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12 Facts You Didn't Know About Paint

Paint color symbolizes many things in cultures throughout the world and has been made up of a variety of materials. From cave dwellers in pre-historic times to royalty in the medieval era to the modern-day family trying to pick that perfect color for their living room, paint has been ubiquitous in everyday life for some time now. Here are 12 facts that you didn’t know about paint to get you inspired for your next project.


  1. The first ready-to-use paint was brought to us by none other than Sherwin-Williams, in 1866. Previously, the paint had to be mixed manually, using a variety of materials: milk, olive oil, eggs, lime and other earth pigments, linseed oil, and many more. Later on, the company hit another milestone with the invention of a re-sealable tin can, so painters could preserve their paints.
  2. Paint has been around for thousands of years – about 30,000 years, to be more exact. Cave dwellers used paint to draw representations of life in those times, many of which are still visible today.
  3. Red doors have meant several things throughout history and different cultures. In the early pioneer days in the U.S., a red door typically meant that a house was a safe spot to lay your head for the evening and rest from a long day’s travel. In the Civil War, a red door meant that the house was a safe home for slaves trying to escape to the North in the Underground Railroad. In Scotland, a red door has traditionally meant that their home is mortgage-free. It was a celebration of owing no debt to the house. In China, a red door symbolizes good luck, and doors are often repainted red to celebrate the New Year.
  4. In the 1940s, linseed oil (which was a substance commonly used to make paint) was in short supply due to World War II. Because of this shortage, chemists discovered how to make artificial resins, which made paint cheaper and gave the color more durability.
  5. The Greek philosopher Plato is credited with discovering mixing primary colors together to create a new color. At the very least, he was the first to talk and write about it.
  6. The White House was originally white because of the lime-based whitewash that protected the inner stone surface. It wasn’t painted white until after the British set fire to it in 1814. To paint the entire outer surface of The White House would take about 570 gallons of paint.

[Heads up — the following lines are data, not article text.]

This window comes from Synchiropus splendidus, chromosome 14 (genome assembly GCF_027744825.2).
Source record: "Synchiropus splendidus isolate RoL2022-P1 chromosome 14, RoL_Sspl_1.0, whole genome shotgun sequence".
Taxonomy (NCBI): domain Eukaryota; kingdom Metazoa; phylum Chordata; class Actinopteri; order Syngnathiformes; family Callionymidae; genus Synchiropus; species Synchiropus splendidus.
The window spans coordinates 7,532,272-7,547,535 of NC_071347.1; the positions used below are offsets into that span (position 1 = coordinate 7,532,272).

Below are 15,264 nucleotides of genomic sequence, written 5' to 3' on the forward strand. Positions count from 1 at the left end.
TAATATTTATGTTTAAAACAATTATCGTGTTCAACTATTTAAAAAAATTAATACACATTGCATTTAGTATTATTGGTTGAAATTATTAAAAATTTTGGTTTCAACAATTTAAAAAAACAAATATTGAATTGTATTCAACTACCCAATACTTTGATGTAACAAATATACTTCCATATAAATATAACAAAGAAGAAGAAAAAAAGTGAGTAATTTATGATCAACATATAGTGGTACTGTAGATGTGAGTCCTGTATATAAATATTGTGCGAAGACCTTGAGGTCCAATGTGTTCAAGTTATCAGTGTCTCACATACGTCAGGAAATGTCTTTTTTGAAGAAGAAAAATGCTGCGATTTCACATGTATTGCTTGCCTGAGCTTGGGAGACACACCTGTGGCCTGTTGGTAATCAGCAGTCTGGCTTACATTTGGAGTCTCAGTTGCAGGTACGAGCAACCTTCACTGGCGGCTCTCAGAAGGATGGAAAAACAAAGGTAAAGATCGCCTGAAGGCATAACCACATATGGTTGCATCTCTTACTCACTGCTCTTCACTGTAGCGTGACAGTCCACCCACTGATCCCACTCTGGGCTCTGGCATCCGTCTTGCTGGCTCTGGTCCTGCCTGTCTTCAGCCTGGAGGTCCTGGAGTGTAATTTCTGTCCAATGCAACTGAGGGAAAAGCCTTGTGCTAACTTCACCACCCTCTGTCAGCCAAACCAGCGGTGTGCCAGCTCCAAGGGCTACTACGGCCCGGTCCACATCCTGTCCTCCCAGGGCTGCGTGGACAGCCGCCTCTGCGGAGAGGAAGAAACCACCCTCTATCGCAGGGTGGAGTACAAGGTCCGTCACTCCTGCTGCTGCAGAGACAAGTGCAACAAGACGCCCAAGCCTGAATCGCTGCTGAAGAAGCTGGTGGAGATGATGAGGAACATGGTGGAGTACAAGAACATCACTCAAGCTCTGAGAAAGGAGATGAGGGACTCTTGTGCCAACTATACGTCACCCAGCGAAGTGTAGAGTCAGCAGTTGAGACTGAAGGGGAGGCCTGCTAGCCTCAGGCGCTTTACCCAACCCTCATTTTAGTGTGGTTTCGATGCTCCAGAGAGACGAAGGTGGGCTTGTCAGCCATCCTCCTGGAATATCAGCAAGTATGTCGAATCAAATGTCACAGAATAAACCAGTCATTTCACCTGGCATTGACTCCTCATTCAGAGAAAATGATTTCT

7. According to Zillow research, there are particular colors you can paint rooms in the house that can significantly increase its value. Powder blue and periwinkle bathrooms can increase the value of your home a whopping $5,000 over average, whereas homes with white or off-white bathrooms typically sell for $4,000 under average. That’s a potential gain of $9,000 by choosing one color over another in 1 room. Houses with blue kitchens can sell for about $2,600 more than those with yellow kitchens. Brown living rooms are very popular with buyers today and can bring the sale price of a home up to $1,800 over average. Finally, many buyers are partial to “greige” exteriors (a mixture of light gray and beige hues) and sell for around $3,500 more than a brown or taupe house. This might give you something to think about before you list!
  8. The Golden Gate bridge’s iconic “international orange” was strategically chosen for it to stand out in the city’s ever-present fog. Originally, the US Navy wanted the bridge to be painted yellow and black, so passing ships could easily see the bridge.
  9. According to the EPA, the US uses about 1.57 billion gallons of paint each year—that’s a lot of color!
  10. The US banned the use of lead paint in homes in 1978. Lead paint is toxic and can be very harmful to children who are exposed to it, causing damage to the brain and other vital organs. Children who have lead poisoning often get it through putting a lead-contaminated object into their mouths or by eating a peeling paint chip from the wall. This can also happen if a child handles something containing lead, then puts their hand in their mouth. If your home was built before 1978, you may want to take precautions, such as wiping down surface walls, mopping floors, and dusting regularly.
  11. The best time to paint your home is when it’s around 60-70 degrees outside. This will ensure that the paint won’t dry too quickly (when it’s too hot,) or take a long time to dry (when it’s too cold.)
  12. Different paint colors are said to affect your mood. For instance, greens and blues are reportedly good for stress relief and are best used in the bedroom. Vibrant colors, like oranges and reds, are known to invigorate and wake you up and might be best used in an office or a living room.


Need a room painted in your house? Thinking about changing the color of your home’s exterior? Call on the professional services of The Arizona Painting Company. Our team of experts is ready to take your call today.

Arizona Painting Company